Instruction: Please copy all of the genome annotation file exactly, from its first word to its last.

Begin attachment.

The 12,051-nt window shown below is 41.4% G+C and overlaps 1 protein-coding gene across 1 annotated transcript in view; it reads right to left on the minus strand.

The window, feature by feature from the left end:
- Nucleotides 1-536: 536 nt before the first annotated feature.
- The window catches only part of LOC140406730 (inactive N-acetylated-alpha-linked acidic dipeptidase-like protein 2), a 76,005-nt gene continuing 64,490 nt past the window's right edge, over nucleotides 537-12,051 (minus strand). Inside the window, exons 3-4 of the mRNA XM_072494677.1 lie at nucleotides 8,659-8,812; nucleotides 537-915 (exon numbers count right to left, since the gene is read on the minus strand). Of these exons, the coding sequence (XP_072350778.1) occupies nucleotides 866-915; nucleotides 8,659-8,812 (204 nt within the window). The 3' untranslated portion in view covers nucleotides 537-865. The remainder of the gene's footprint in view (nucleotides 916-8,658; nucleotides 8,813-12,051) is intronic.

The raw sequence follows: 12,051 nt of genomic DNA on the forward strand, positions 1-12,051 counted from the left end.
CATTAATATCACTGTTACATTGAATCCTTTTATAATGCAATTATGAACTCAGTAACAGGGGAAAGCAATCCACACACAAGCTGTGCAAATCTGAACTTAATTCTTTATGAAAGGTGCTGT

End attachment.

The 12,051-nt window shown below is 41.4% G+C and overlaps 1 protein-coding gene across 1 annotated transcript in view; it reads right to left on the minus strand.

The window, feature by feature from the left end:
- Nucleotides 1-536: 536 nt before the first annotated feature.
- The window catches only part of LOC140406730 (inactive N-acetylated-alpha-linked acidic dipeptidase-like protein 2), a 76,005-nt gene continuing 64,490 nt past the window's right edge, over nucleotides 537-12,051 (minus strand). Inside the window, exons 3-4 of the mRNA XM_072494677.1 lie at nucleotides 8,659-8,812; nucleotides 537-915 (exon numbers count right to left, since the gene is read on the minus strand). Of these exons, the coding sequence (XP_072350778.1) occupies nucleotides 866-915; nucleotides 8,659-8,812 (204 nt within the window). The 3' untranslated portion in view covers nucleotides 537-865. The remainder of the gene's footprint in view (nucleotides 916-8,658; nucleotides 8,813-12,051) is intronic.

The raw sequence follows: 12,051 nt of genomic DNA on the forward strand, positions 1-12,051 counted from the left end.
CATTAATATCACTGTTACATTGAATCCTTTTATAATGCAATTATGAACTCAGTAACAGGGGAAAGCAATCCACACACAAGCTGTGCAAATCTGAACTTAATTCTTTATGAAAGGTGCTGT